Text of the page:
Halcombe made an attempt at his literary career, but it proved hard-going. He had not received much schooling, and for the reviewers this showed. The author was ‘a clever man’, remarked The Westminster Review in 1899 in a notice of his novel about reincarnation and ancient Rome, The Romance of a Former Life, ‘but we doubt whether he has yet mastered the art of fiction’. “One reads on from page to page wondering what extraordinary mistake the good man will make next’, wrote Country Life‘s reviewer, patronisingly, of ‘the flood of childish and pretentious errors’ to be found in its pages. In 1905 Halcombe placed a letter in the Daily Mail offering a reward for the return of his journals which recorded the shipping disasters that he had survived, and which had been lost when his parents moved home. He was planning a work on his early travels, but his seems to have been a forlorn request, and neither the diaries nor the book seem ever to have appeared. His writing trailed off after 1906.. Halcombe died in May 1931 in Dover, noted still as an author and traveller, but also as a former local councillor, and civil servant, altogether a more secure occupation than novelist, or, particularly in his case, sailor.
It is Nina — Liang Ahghan — I think of, however. There are few traces of her outside her husband’s various references in his writings: in June 1900 she was baptised in a Herne Bay church; she appears in the 1901 and 1911 census; and she is nearly always mentioned in local press accounts of Halcombe’s work. There were 1,825 people born in China recorded in the 1911 census of England & Wales, although many of those were, unlike Liang Ahghan, not Chinese, but the offspring of missionary, commercial or Customs service families — as were Herne Bay’s two other China born residents. (The couple themselves had no children). What were the dynamics of the household caught in the 1911 census: the author manqué – pompously careful to have his status as District Councillor recorded on the form — his widowed 78 year old mother, the 18 year-old Kent woman who was the household domestic, and Liang Ahghan. A more agile novelist then Halcombe — a man whose books mostly fictionalised and mythologised his own life, and which repeatedly picked over his culturally brittle relationship — could make something of that, perhaps a comedy of manners and nations set against the backdrop of Herne Bay’s pier. Liang survived her husband by the best part of two decades and seems to have died in late 1949, in Folkestone. I wonder about her later life, and of what she made of these towns of coastal Kent after Yantai, Canton, and Hong Kong. We are left only with her husband’s mythologisation of her life, and of her father — who forms the subject of one essay in The Mystic Flowery Land (available in a 2009 Chinese translation, for some reason) — and this rather touching photograph of an Anglo-Chinese marriage.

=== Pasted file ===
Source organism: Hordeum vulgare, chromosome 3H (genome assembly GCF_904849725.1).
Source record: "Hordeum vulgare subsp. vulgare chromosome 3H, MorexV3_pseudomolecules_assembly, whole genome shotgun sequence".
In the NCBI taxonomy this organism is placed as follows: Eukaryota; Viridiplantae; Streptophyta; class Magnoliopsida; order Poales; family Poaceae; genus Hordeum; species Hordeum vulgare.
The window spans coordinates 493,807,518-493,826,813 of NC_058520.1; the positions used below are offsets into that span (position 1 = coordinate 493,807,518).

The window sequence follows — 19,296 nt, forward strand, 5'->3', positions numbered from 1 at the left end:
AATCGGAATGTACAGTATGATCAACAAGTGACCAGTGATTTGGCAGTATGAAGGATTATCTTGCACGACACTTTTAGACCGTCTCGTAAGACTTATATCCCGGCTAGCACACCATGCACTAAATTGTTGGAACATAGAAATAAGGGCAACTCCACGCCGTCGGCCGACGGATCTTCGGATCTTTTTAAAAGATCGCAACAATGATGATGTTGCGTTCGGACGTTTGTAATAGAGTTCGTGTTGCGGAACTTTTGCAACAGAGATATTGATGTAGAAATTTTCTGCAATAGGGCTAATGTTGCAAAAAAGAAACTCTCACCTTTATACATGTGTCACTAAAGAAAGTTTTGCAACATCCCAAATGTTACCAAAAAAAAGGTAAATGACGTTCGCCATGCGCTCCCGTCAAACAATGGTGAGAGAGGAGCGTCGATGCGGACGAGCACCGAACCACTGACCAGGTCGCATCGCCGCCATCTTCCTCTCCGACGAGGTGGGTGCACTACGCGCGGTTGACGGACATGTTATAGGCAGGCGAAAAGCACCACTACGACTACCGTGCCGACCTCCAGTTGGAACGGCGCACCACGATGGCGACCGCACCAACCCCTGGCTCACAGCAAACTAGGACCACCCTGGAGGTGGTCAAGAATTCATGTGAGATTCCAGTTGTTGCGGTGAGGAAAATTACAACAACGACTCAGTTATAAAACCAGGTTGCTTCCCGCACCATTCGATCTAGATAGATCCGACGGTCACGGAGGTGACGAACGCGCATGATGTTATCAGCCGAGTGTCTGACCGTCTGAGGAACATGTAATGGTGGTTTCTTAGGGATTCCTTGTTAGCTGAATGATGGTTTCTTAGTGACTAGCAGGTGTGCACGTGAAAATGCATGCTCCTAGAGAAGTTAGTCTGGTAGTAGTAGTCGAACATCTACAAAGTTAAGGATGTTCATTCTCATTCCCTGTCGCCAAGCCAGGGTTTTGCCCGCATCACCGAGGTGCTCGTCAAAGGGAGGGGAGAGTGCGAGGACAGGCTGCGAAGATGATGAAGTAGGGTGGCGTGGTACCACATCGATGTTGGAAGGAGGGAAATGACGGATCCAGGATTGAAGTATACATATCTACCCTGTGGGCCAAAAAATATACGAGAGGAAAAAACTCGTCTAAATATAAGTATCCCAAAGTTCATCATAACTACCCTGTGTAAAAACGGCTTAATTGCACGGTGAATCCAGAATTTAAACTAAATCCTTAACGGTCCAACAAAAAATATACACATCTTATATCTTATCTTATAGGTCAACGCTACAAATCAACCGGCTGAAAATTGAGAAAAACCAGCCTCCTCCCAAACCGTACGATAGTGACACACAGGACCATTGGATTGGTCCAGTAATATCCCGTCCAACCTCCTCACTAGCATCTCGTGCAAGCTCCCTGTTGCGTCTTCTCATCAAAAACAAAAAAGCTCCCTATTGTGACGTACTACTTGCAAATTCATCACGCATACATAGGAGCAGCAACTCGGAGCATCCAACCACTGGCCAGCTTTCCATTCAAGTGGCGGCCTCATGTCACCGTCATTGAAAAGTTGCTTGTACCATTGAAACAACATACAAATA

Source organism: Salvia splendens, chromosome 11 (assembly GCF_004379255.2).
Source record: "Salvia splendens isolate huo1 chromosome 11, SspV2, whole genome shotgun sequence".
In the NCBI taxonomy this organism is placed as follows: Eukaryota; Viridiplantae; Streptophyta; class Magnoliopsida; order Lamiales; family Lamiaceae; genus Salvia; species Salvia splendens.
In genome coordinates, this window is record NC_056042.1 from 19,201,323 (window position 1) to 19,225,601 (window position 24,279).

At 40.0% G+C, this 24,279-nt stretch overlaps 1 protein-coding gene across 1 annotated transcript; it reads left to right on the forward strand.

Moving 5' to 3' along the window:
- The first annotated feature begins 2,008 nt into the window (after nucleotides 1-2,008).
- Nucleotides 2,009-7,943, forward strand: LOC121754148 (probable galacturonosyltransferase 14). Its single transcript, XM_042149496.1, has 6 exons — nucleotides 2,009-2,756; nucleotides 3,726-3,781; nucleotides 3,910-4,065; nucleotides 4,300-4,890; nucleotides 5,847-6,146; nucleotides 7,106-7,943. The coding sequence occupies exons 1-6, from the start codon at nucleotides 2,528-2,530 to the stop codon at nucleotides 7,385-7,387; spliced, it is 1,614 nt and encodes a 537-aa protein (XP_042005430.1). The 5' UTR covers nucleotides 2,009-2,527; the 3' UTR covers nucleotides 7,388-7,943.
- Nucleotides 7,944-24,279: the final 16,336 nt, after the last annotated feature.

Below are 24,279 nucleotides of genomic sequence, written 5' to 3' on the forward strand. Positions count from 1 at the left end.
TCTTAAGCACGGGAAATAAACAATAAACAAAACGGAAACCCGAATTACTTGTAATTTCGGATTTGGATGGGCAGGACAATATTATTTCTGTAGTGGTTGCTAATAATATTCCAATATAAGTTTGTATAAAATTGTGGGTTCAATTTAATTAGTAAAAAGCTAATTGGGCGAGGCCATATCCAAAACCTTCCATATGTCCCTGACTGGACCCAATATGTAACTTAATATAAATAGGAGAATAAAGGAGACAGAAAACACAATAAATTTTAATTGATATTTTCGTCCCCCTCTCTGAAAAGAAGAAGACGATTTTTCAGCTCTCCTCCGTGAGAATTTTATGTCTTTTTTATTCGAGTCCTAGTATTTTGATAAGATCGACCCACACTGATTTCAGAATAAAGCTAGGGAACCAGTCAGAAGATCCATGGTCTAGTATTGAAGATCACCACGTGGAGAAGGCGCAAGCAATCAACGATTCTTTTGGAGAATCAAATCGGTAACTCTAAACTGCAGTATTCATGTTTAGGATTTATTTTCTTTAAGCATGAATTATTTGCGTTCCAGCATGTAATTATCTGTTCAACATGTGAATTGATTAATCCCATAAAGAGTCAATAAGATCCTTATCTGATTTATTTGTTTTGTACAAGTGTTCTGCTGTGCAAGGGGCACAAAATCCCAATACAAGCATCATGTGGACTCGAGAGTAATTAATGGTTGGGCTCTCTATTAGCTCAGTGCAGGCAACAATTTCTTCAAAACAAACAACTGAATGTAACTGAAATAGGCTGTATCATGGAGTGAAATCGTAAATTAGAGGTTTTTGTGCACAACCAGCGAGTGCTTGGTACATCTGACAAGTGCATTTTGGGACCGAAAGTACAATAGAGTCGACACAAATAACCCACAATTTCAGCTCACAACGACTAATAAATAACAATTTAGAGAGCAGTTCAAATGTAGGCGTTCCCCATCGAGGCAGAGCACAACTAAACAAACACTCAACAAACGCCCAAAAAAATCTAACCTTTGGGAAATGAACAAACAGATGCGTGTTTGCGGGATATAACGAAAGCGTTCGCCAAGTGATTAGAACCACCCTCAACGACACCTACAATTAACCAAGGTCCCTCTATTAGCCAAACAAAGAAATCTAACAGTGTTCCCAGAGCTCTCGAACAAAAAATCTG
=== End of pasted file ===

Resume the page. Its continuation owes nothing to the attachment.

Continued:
The Arts & Humanities Research Council have made a nice little film about one of my projects, ‘Historical Photographs of China’. This is one of a number of films they have commissioned to mark the tenth anniversary of the council, and which showcase projects that it has funded. We have placed 9,155 photographs on the site, with another c.22,000 in process, and just in the last few days have received wonderful collections showcasing Chongqing and the Upper Yangzi river in the mid/late 1930s, and north China at about the same time. Our collection ranges back as far as 1857, and as recently as December 1950. And we know there’s a lot more out there … so what’s safely tucked away in your attics and on your bookcases?